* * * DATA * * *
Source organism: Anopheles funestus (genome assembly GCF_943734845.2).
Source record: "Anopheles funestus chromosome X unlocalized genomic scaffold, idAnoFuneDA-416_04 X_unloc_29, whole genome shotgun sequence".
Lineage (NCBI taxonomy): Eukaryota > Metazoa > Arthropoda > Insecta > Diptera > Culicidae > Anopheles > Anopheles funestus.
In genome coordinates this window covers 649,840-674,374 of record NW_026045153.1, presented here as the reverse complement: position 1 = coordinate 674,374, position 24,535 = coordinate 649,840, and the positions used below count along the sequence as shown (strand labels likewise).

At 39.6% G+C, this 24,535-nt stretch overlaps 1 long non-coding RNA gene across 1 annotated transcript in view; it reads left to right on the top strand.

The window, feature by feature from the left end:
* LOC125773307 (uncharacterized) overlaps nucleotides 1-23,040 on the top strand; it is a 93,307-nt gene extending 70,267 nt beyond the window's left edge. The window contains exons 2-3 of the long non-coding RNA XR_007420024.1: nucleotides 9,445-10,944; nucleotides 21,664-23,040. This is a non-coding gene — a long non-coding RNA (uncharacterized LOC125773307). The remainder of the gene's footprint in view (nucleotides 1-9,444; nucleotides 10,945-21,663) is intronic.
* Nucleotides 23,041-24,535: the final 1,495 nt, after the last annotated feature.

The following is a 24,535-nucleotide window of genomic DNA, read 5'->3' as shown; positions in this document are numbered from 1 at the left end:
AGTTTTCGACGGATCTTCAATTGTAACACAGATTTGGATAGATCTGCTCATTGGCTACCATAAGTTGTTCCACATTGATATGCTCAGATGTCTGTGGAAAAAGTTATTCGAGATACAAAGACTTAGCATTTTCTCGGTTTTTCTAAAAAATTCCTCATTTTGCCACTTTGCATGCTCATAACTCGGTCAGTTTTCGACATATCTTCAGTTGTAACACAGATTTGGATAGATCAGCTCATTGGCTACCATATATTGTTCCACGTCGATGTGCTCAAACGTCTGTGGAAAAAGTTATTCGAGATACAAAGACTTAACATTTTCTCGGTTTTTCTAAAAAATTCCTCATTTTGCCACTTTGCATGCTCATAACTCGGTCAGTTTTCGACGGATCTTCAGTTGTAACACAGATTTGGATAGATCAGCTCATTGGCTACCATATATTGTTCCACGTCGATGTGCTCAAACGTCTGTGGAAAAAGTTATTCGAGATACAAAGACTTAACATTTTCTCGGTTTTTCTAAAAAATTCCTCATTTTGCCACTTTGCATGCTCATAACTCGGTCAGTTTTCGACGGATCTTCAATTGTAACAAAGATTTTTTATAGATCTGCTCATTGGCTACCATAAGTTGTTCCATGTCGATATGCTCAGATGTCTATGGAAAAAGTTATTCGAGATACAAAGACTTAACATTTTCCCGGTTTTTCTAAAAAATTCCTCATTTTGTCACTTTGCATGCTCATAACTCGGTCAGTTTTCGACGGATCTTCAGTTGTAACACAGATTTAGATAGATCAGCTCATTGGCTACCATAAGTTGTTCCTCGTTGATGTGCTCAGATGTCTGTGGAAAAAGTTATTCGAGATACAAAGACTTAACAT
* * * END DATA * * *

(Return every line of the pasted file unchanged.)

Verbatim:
Source organism: Anopheles funestus (genome assembly GCF_943734845.2).
Source record: "Anopheles funestus chromosome X unlocalized genomic scaffold, idAnoFuneDA-416_04 X_unloc_29, whole genome shotgun sequence".
Lineage (NCBI taxonomy): Eukaryota > Metazoa > Arthropoda > Insecta > Diptera > Culicidae > Anopheles > Anopheles funestus.
In genome coordinates this window covers 649,840-674,374 of record NW_026045153.1, presented here as the reverse complement: position 1 = coordinate 674,374, position 24,535 = coordinate 649,840, and the positions used below count along the sequence as shown (strand labels likewise).

At 39.6% G+C, this 24,535-nt stretch overlaps 1 long non-coding RNA gene across 1 annotated transcript in view; it reads left to right on the top strand.

The window, feature by feature from the left end:
* LOC125773307 (uncharacterized) overlaps nucleotides 1-23,040 on the top strand; it is a 93,307-nt gene extending 70,267 nt beyond the window's left edge. The window contains exons 2-3 of the long non-coding RNA XR_007420024.1: nucleotides 9,445-10,944; nucleotides 21,664-23,040. This is a non-coding gene — a long non-coding RNA (uncharacterized LOC125773307). The remainder of the gene's footprint in view (nucleotides 1-9,444; nucleotides 10,945-21,663) is intronic.
* Nucleotides 23,041-24,535: the final 1,495 nt, after the last annotated feature.

The following is a 24,535-nucleotide window of genomic DNA, read 5'->3' as shown; positions in this document are numbered from 1 at the left end:
AGTTTTCGACGGATCTTCAATTGTAACACAGATTTGGATAGATCTGCTCATTGGCTACCATAAGTTGTTCCACATTGATATGCTCAGATGTCTGTGGAAAAAGTTATTCGAGATACAAAGACTTAGCATTTTCTCGGTTTTTCTAAAAAATTCCTCATTTTGCCACTTTGCATGCTCATAACTCGGTCAGTTTTCGACATATCTTCAGTTGTAACACAGATTTGGATAGATCAGCTCATTGGCTACCATATATTGTTCCACGTCGATGTGCTCAAACGTCTGTGGAAAAAGTTATTCGAGATACAAAGACTTAACATTTTCTCGGTTTTTCTAAAAAATTCCTCATTTTGCCACTTTGCATGCTCATAACTCGGTCAGTTTTCGACGGATCTTCAGTTGTAACACAGATTTGGATAGATCAGCTCATTGGCTACCATATATTGTTCCACGTCGATGTGCTCAAACGTCTGTGGAAAAAGTTATTCGAGATACAAAGACTTAACATTTTCTCGGTTTTTCTAAAAAATTCCTCATTTTGCCACTTTGCATGCTCATAACTCGGTCAGTTTTCGACGGATCTTCAATTGTAACAAAGATTTTTTATAGATCTGCTCATTGGCTACCATAAGTTGTTCCATGTCGATATGCTCAGATGTCTATGGAAAAAGTTATTCGAGATACAAAGACTTAACATTTTCCCGGTTTTTCTAAAAAATTCCTCATTTTGTCACTTTGCATGCTCATAACTCGGTCAGTTTTCGACGGATCTTCAGTTGTAACACAGATTTAGATAGATCAGCTCATTGGCTACCATAAGTTGTTCCTCGTTGATGTGCTCAGATGTCTGTGGAAAAAGTTATTCGAGATACAAAGACTTAACAT